The Buck Stops Here

For anyone who has ever been diagnosed with a missed miscarriage, I expect that this week’s news about miscarriage diagnosis may well have proved somewhat unsettling. This latest health scandal only emerged when a woman who was wrongly diagnosed with a miscarriage, decided to go public with her story to encourage women in similar situations to get a second opinion if they have any doubts.  About a dozen women have subsequently come forward with stories of having been wrongly told by maternity hospitals that they were carrying dead babies, only to give birth later to healthy infants. More than 150 people have contacted emergency helpline numbers since yesterday. Health Minister Mary Harney is continuing to refuse to comment on the issue, claiming that it is a matter for the HSE.

*”The HSE has been forced to instigate an investigation into all suspected miscarriage misdiagnosis cases over the last five years in an attempt to uncover the true scale of the growing terminated pregnancies scandal. The review will focus specifically on women who were recommended drug or surgical treatment (D&C) to remove what was in reality a perfectly healthy foetus. The nationwide examination will focus initially on complaints by the expectant mother at the time of the incident. It will also examine a growing list of new cases which have come to light this week, and further disputed cases which may or may not involve miscarriage misdiagnoses. The review will be confined to the past five years. ”

Many moons ago, I was diagnosed with a missed miscarriage at the end of the first trimester of my 2nd pregnancy, having contacted the maternity hospital for advice as I’d noticed ‘spotting.’ An ultrasound scan was carried out by my obstetrician at the hospital and I was told that the pregnancy had failed. Apparently, there was no heartbeat visible, just an empty embryonic sac with a diagnosis of a ‘missed miscarriage’ and a referral for a D&C the following day. At the time, a missed miscarriage was medically referred to as a ‘missed abortion’ and the subsequent D&C was referred to as an ‘evacuation of the retained products of conception (ERPC). Having arrived at the hospital as an expectant mother, I left in tears with those horrific terms reverberating around in my head. When I returned to the hospital the next day, no further scan was done to confirm the diagnosis prior to the D&C being carried out under general anaesthetic. Following this week’s awful revelations, I’m amazed that I never thought to question the diagnosis. I suppose times were different then.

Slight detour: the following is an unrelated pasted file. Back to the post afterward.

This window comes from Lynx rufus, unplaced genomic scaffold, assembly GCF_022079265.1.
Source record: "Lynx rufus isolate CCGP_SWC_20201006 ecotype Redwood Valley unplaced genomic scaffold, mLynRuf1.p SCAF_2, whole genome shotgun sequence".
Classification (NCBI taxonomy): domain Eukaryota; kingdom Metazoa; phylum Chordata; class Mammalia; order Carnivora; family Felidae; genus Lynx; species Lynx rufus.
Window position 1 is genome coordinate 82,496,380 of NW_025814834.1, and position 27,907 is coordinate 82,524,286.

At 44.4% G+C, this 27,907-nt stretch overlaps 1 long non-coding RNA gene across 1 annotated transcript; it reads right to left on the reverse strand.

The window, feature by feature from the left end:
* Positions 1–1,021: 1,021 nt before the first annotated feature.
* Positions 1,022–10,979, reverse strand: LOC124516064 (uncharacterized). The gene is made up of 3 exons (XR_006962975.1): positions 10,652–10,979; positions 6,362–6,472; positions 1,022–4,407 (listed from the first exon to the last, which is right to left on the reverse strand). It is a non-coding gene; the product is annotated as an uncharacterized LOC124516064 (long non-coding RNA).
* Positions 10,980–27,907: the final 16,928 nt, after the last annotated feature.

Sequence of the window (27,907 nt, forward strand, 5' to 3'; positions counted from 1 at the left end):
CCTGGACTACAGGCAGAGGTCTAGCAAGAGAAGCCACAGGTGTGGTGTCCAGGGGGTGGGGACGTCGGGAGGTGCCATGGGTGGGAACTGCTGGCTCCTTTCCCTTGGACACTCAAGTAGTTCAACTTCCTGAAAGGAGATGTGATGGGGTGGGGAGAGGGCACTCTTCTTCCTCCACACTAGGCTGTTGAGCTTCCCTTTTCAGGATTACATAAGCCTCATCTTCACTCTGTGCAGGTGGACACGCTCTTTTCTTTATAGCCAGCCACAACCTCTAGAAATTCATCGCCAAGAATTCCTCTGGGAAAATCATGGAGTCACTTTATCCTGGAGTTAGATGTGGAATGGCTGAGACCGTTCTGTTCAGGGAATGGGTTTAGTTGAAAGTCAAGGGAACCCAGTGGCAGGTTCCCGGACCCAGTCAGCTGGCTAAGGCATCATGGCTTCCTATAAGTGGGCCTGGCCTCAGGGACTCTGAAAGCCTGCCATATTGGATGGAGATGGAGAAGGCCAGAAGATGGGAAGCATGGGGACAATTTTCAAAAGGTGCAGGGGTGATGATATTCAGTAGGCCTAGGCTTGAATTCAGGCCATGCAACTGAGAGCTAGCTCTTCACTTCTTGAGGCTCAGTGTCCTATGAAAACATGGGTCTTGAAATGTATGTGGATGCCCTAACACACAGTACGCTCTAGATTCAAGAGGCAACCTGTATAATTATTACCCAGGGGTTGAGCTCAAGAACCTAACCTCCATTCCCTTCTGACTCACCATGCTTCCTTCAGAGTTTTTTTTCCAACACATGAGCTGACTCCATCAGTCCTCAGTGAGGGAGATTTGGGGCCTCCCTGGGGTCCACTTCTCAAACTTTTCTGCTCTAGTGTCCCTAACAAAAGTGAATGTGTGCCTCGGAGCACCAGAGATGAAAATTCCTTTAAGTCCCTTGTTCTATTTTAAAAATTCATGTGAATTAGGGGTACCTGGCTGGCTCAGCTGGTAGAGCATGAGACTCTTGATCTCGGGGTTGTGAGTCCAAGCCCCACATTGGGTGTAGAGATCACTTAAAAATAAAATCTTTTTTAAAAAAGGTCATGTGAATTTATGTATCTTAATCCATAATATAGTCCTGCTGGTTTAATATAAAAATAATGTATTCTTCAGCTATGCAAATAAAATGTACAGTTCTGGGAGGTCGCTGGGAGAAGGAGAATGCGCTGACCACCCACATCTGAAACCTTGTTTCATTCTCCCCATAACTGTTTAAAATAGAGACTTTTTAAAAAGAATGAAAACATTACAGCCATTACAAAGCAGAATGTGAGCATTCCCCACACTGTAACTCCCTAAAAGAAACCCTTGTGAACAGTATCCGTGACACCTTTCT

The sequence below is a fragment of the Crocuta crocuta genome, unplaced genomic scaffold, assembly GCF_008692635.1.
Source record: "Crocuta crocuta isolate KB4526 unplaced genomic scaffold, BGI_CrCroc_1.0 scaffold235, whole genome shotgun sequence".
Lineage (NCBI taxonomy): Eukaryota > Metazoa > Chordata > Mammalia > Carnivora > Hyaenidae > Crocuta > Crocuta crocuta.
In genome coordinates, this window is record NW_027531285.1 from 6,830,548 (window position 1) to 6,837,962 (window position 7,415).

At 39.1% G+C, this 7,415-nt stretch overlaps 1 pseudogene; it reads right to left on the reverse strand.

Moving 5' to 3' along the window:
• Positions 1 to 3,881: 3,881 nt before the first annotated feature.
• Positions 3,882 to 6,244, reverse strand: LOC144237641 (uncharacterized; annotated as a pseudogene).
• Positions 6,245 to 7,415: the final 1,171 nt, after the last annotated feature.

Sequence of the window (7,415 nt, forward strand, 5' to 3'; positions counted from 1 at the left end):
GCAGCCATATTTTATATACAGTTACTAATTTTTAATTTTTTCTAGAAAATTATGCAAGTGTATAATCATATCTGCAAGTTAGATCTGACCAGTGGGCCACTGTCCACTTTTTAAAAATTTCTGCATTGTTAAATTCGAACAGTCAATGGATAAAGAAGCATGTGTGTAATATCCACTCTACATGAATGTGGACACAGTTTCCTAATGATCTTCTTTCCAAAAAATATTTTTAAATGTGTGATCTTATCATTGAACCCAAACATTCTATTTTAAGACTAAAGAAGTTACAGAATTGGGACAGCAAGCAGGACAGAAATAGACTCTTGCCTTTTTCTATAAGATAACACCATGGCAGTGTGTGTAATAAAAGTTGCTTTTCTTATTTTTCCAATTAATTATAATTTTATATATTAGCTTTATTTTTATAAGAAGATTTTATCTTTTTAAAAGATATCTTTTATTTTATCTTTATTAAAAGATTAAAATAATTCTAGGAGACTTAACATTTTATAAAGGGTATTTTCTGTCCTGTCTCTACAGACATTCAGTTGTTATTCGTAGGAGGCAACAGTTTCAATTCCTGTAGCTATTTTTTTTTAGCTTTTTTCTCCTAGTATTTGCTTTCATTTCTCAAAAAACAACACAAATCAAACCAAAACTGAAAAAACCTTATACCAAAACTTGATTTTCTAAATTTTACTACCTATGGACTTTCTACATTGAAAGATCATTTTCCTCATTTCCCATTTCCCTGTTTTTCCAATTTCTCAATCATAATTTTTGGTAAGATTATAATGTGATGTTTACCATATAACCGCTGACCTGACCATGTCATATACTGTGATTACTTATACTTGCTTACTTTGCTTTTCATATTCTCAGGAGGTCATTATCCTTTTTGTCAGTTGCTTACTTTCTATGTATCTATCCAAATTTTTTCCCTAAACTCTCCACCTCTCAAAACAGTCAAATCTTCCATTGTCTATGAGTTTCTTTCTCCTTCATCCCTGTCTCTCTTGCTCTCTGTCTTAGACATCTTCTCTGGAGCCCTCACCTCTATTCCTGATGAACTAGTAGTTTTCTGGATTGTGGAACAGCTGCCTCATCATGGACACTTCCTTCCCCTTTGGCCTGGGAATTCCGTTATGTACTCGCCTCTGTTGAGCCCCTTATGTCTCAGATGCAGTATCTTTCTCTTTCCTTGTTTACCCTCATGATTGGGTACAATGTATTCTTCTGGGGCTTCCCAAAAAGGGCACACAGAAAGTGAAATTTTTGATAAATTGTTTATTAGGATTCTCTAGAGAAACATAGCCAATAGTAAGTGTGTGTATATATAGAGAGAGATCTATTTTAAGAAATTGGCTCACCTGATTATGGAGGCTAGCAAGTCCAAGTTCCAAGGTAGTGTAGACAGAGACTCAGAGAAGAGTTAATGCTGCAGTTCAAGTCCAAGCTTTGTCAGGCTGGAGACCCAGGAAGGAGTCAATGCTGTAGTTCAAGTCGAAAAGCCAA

Mary Harney should know better than to pass the buck to the HSE. After all, she is the Minister for Health and Children.

* Information Source: Irish Examiner

5 Responses to The Buck Stops Here

  1. JBBC says:

    I wanted to write about this but just couldn’t bring myself filled with sadness, shock, disgust…that words failed me. Glad to see they didn’t fail you though! Thanks for commenting on behalf of those of us who couldn’t bring ourselves to Steph.

  2. Steph says:

    JBBC – Thank you. My experiences of miscarriage are so long ago now, I can talk about them with ease but I’ve no doubt that this whole sorry saga will have re-opened wounds for many women, including yourself.

    Our public health service has been so badly run down over the years, it’s become like a ticking time bomb. News emerged this morning that the HSE has been robbing ‘Peter’ (development checks for babies) to pay ‘Paul’ (cervical cancer vaccine). It’s only a matter of time before the next scandal emerges.

  3. Baino says:

    are you saying that these women had D&Cs thinking their pregnancies were unsuccessful? That’s terrible. Although here, unless you actually ‘pass’ a miscarriage, you’re encouraged to take total bed rest and ultrasound at 14-16 weeks when the foetus is more viable and the ultrasound more reliable. Still, awful thing to have happen.

  4. Annb says:

    Is it just me or is the silence from the Irish pro-life lobby on this matter a little strange? After two very divisive referenda on abortion we are now in a legal limbo where we see conflicting rights to life of the unborn and the mother. However the HSE has no problem with providing us with a service that is so stretched that it can wantonly destroy viable life and just chalk it up to yet another ‘systems failure’. The moral and ethical foundation for our health service is beyond dodgy whatever about the administration or the logistics – who has the patient’s best interests at heart here? Is this another symptom of power-crazed patriarchy trying to control women’s reproduction like Michael Neary or the Hep C scandal?

    I’m finding it very difficult not to succumb to despair at the moment. Thanks for raising this Steph – I just couldn’t find the words to even start. I hope that this has not opened old wounds for you.

  5. Steph says:

    Baino and Annb

    My apologies for not replying sooner. I’ve been fighting yet another battle with my head so I’m hoping you won’t mind if I fail to give a proper reply to your comments. I hope to be back soon in fighting form.

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